The fundamental question is do we have foundations?

There are then a few very clear questions we might ask ourselves or our students in terms of beginning Ashtanga intermediate series. First and foremost;

  • Do we have a consistent and established practice to build upon? If the answer is no, this is the first task to which we ought to commit ourselves to achieving. Without a steady foundation, we can build nothing above.

If, the answer to the first question is yes. Perhaps, first it must be qualified as a regular routine of most of primary series – albeit modified or adapted, on average of no less than four-times per week. Off the top of my head, I would say, this alone should have been stuck to for six-months to a year.

Taking into account the person in front of us

Once we have ascertained that we/they do, indeed, have a steady practice, then there are a few other questions/observations to ask or make with ourselves or our students:

  • We need to take age and health into account. Where it is not at all irrelevant holding back a young and fit twenty-year-old for example, so as to really get the most out of a certain position or movement, it is not the same situation at all as we get older. Our bodies lose elastin and collagen and develop greater patterns of imbalance. We may never be able to do what is asked of us – whether standing up from a backbend or another posture we are stuck at. Adaption is then imperative.
  • This is when a working relationship over a longer-period is essential. Obviously, we aim for the best for a student and don’t want them to lose their focus over too much, treating superficially what they might go deeper into. On the other hand, if a student has been stuck for a period of time on a posture it may be more beneficial to move forward rather than risk the disillusionment or loss of interest of the student.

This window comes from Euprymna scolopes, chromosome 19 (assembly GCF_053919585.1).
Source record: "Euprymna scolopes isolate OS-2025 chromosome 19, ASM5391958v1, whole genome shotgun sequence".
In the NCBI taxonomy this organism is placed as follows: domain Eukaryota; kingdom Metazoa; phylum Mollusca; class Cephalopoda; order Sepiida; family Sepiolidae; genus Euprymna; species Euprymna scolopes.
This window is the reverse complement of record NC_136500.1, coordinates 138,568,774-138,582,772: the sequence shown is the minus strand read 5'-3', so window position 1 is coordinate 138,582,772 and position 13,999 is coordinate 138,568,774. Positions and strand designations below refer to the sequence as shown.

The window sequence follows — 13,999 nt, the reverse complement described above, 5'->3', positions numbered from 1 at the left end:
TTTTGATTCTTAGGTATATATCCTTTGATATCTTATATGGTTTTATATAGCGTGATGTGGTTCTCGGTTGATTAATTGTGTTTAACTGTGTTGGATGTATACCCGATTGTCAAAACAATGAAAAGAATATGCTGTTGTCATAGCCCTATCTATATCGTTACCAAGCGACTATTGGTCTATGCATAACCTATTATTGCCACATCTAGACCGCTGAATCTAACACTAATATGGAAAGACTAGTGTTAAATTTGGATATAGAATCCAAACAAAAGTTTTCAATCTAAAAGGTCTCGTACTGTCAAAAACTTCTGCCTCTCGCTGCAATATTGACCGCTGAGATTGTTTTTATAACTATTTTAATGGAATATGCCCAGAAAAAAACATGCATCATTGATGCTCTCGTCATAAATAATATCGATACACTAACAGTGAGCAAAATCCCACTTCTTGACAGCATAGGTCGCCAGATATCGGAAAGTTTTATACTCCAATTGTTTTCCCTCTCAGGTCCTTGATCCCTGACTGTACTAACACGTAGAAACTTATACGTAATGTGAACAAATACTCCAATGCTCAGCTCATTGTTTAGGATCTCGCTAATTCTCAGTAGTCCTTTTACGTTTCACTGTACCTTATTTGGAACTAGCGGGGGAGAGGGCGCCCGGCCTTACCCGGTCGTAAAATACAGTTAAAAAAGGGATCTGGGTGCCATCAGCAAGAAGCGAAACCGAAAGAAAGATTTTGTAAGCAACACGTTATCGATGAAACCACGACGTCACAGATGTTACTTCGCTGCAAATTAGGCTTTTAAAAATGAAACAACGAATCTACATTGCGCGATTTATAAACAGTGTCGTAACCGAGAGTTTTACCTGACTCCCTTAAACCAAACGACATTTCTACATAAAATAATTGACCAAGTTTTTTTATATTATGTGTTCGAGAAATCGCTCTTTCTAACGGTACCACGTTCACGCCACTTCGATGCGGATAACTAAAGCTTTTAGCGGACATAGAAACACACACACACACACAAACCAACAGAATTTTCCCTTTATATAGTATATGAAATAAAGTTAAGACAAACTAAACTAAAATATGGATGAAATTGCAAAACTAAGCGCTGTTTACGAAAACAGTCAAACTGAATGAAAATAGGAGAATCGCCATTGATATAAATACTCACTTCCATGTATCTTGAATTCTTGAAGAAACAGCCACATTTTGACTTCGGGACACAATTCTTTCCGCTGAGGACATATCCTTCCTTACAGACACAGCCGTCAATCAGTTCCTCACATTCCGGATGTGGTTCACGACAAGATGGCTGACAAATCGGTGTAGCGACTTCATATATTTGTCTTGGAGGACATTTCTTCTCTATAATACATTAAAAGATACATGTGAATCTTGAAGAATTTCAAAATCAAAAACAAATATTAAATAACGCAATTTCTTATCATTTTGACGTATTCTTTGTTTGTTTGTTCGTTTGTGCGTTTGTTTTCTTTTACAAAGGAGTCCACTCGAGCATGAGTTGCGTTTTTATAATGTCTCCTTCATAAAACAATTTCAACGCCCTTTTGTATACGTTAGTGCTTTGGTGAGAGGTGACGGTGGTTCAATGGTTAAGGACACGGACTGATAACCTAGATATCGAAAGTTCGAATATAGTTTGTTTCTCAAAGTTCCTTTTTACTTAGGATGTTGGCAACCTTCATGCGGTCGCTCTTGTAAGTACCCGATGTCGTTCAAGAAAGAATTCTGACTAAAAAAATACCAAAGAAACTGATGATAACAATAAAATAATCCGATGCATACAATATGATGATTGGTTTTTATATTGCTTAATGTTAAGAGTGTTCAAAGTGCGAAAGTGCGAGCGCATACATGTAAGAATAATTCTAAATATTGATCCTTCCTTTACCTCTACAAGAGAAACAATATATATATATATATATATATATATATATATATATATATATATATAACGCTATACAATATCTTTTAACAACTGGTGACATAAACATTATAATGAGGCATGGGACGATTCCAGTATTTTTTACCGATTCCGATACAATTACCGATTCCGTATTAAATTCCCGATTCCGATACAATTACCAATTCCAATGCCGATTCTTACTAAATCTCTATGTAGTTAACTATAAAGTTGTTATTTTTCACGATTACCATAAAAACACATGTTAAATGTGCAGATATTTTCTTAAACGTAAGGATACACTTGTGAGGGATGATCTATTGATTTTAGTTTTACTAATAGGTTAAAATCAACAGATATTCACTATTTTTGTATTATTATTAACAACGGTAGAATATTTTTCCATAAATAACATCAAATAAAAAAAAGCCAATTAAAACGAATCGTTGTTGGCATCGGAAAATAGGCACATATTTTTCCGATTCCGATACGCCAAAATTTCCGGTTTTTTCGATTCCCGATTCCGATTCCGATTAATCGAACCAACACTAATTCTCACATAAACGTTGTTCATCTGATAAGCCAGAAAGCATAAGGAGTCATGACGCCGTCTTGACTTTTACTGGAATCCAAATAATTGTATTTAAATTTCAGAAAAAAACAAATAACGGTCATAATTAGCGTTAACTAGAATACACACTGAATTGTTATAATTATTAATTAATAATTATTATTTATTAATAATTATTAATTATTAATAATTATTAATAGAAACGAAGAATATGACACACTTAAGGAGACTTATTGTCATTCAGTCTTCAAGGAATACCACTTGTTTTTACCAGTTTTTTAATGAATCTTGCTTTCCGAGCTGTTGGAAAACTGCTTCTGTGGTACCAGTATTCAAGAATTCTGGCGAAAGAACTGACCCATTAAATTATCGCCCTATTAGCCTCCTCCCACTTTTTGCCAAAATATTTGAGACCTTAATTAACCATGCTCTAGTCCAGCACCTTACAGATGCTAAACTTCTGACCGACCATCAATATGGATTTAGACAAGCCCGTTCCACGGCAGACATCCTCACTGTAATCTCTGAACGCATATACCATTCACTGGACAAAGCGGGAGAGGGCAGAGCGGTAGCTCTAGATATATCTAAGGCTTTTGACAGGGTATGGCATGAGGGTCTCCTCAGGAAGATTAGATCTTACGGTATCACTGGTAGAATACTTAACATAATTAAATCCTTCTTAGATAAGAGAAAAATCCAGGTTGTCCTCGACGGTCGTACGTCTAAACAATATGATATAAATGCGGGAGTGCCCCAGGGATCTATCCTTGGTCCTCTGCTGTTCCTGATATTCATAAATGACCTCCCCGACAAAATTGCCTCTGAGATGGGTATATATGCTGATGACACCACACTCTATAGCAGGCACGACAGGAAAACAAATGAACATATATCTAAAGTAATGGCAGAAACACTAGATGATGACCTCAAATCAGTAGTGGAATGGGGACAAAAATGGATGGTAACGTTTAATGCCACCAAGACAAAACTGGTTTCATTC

• Which, in turn, raises a third question of general approach to practice. This is itself twofold in understanding more around background – both literal and emotional. Do we know anything of their daily lives that might incline us to work differently? Ones emotional situation , as well as more practically the what other responsibilities one has outside of practice make all the difference. For, these, affect dramatically how much time and energy they will have to give to practice. Even so, this may lead us to postpone starting intermediate or to do so.
There is no one answer, instead individuals

All this means that there are no conclusive answers as to when to start intermediate series. It really depends on the individual, their commitment to practice – their steadiness as well as their how much their daily routines allow.  Also, how we observe a body over a longer-period. For, not everyone responds in the same way; some open, progress more quickly or easily than others.

We cannot guarantee our or our students lack of injury, but, we want to try to do so as much as possible. This means, a continuous dialogue and consideration of and with the actual person in front of us. It is only then, through a methodical approach, but, also a little trial and error, that we may come to a fitting solution.

For, having said all this, all of us also need a little variation, new challenges and to see signs of progression in what we commit valuable time and energy to. Due to this, we also want to keep ourselves and others motivated and encouraged. Being stuck on the same posture for primary series forever is the quickest way to quit altogether, which, outside, injury is the very worst outcome – even if we risk going forward a little too fast.